Americans are getting fed up with filling up, paying $4 a gallon for gas with no relief in sight.
Meanwhile the top oil companies made about $35 billion in profits in the first quarter but continue to receive billions of dollars in tax breaks. That was a point of criticism at a Senate hearing on Thursday.
As Senator Max Baucus (D-Montana):
“It just seems, frankly, that you are making a lot of money. That’s fine. That’s the American way. But it also seems like maybe the subsidies are not really that necessary anymore.”
But the companies fought back, including James Mulva, CEO of ConocoPhillips (NYSE: COP):
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“We earned $11.4 billion last year and we paid $8.3 billion in income taxes as well as $3.1 billion in other taxes, so our total world-wide taxes paid actually equaled our income. So any fair-minded person would likely agree that we pay our fair share.”
The impact of high gas prices is dramatic. According to the International Energy Agency, U.S. demand fell 2% year-over-year in the last 2 months, and there is evidence Americans will drive less this summer.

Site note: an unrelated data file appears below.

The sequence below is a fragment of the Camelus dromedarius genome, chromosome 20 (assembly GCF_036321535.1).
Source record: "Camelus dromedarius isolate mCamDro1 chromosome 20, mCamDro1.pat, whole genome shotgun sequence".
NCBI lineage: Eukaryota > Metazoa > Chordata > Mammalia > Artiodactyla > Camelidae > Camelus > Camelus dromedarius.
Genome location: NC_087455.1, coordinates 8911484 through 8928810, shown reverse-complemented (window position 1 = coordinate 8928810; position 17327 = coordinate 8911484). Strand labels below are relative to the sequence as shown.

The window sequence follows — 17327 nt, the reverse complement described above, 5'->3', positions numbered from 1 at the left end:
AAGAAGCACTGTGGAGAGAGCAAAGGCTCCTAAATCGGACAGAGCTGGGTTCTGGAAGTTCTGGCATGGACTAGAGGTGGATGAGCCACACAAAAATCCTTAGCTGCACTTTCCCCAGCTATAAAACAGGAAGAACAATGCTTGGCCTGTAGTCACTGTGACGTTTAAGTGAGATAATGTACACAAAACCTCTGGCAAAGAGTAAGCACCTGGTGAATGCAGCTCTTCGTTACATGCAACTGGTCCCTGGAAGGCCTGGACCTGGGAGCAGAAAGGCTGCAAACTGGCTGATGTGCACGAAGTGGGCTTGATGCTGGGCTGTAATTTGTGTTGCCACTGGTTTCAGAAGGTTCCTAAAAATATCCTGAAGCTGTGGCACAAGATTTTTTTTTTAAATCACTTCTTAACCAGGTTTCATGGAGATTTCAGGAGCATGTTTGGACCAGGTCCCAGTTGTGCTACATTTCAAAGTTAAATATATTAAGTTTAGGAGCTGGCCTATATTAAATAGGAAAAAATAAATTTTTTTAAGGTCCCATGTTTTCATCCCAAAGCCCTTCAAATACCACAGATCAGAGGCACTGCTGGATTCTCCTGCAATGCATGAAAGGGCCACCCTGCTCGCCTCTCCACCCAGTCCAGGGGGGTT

Oil prices have been soaring. Though off recent highs, oil’s still trading close to $100 a barrel.
While not directly blaming speculators for the run up in oil prices, in an exchange between Senator Maria Cantwell, Exxon Mobil (NYSE: XOM) CEO Rex Tillerson strongly implied that based on supply and demand, prices should be much lower.
Cantwell: “What do you think the price would be today based on fundamentals of supply and demand?”
Tillerson: “Well again if you were to use a pure economic approach the economist would say would be set at the price to develop the next marginal barrel.”
Cantwell: “What do you think that would be today?”
Tilerson: “It’s pretty hard to judge but when we look at it, it’s going to be in the $60 to $70 range.”
But for consumers, that’s little comfort right now. Retail data out Thursday showed, as suspected, Americans are spending more on gas at the expense of other purchases.
Bottom line: The top executives of Chevron, ConocoPhillips, Shell, BP America, and Exxon Mobil faced a grilling on Capitol Hill about the high price of oil and gasoline, as well as defended industry tax breaks.